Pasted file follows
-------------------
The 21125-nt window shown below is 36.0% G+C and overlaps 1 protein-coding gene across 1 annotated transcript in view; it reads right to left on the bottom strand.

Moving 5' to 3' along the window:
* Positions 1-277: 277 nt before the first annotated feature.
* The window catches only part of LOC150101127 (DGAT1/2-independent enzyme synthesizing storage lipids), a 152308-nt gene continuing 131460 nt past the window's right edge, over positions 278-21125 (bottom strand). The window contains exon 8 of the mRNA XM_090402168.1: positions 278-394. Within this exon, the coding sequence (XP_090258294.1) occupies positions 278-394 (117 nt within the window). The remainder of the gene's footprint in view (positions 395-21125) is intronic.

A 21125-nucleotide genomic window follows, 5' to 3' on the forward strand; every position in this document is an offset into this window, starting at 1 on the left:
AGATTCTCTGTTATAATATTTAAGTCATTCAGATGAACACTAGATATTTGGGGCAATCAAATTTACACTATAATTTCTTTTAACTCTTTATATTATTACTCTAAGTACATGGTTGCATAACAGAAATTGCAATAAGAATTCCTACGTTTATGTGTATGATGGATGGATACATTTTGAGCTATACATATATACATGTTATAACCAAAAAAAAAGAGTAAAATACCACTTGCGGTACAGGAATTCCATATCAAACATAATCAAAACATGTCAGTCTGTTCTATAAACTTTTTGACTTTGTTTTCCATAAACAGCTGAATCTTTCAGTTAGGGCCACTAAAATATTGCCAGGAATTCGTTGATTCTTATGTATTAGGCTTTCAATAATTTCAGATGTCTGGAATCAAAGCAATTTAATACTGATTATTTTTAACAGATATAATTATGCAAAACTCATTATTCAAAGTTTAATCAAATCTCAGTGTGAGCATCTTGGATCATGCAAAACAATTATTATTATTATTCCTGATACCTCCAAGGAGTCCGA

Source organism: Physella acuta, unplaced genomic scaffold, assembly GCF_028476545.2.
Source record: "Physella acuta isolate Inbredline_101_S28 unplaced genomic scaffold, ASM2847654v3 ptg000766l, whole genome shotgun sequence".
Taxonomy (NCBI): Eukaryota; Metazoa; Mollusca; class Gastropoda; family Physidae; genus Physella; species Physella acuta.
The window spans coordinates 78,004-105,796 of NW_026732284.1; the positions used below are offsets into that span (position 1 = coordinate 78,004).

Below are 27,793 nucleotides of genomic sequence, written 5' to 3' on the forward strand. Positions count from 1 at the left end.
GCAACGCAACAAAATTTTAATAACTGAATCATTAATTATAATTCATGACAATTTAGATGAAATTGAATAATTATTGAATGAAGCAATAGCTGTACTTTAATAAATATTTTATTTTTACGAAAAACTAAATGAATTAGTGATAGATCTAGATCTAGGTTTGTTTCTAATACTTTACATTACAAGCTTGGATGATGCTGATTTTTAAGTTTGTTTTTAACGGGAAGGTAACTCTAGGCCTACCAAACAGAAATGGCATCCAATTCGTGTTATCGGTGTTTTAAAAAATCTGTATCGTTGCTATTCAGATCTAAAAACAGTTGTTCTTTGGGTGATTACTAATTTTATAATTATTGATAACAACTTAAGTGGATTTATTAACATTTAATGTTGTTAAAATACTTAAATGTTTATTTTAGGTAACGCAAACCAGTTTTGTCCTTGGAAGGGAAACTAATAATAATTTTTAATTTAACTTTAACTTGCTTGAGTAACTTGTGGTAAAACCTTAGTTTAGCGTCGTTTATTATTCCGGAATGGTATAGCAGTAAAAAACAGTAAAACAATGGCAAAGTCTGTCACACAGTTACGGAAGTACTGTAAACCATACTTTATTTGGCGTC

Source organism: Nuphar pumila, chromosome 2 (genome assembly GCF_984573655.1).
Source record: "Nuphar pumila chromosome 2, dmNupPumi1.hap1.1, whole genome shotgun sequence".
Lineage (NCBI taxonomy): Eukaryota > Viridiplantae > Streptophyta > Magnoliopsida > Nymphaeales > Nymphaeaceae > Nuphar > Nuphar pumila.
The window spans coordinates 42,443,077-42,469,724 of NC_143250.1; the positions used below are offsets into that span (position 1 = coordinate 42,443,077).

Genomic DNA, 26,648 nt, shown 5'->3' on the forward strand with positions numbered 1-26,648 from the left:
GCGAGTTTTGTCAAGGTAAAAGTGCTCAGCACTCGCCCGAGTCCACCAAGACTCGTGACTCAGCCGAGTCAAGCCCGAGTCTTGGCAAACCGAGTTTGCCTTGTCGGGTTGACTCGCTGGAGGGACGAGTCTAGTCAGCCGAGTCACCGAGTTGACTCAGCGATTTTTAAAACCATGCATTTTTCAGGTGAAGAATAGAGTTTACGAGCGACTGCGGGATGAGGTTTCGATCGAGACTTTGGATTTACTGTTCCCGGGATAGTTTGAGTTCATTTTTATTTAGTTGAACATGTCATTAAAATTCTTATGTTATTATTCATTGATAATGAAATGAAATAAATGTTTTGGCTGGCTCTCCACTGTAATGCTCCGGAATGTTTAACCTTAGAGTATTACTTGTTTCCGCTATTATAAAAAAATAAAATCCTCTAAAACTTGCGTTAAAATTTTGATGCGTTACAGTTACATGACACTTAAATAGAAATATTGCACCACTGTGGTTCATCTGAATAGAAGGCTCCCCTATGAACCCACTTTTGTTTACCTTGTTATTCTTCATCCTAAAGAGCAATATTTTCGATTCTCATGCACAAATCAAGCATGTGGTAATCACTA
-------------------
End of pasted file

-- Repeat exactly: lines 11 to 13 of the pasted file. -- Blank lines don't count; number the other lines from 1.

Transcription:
Below are 27,793 nucleotides of genomic sequence, written 5' to 3' on the forward strand. Positions count from 1 at the left end.
GCAACGCAACAAAATTTTAATAACTGAATCATTAATTATAATTCATGACAATTTAGATGAAATTGAATAATTATTGAATGAAGCAATAGCTGTACTTTAATAAATATTTTATTTTTACGAAAAACTAAATGAATTAGTGATAGATCTAGATCTAGGTTTGTTTCTAATACTTTACATTACAAGCTTGGATGATGCTGATTTTTAAGTTTGTTTTTAACGGGAAGGTAACTCTAGGCCTACCAAACAGAAATGGCATCCAATTCGTGTTATCGGTGTTTTAAAAAATCTGTATCGTTGCTATTCAGATCTAAAAACAGTTGTTCTTTGGGTGATTACTAATTTTATAATTATTGATAACAACTTAAGTGGATTTATTAACATTTAATGTTGTTAAAATACTTAAATGTTTATTTTAGGTAACGCAAACCAGTTTTGTCCTTGGAAGGGAAACTAATAATAATTTTTAATTTAACTTTAACTTGCTTGAGTAACTTGTGGTAAAACCTTAGTTTAGCGTCGTTTATTATTCCGGAATGGTATAGCAGTAAAAAACAGTAAAACAATGGCAAAGTCTGTCACACAGTTACGGAAGTACTGTAAACCATACTTTATTTGGCGTC

Source organism: Nuphar pumila, chromosome 2 (genome assembly GCF_984573655.1).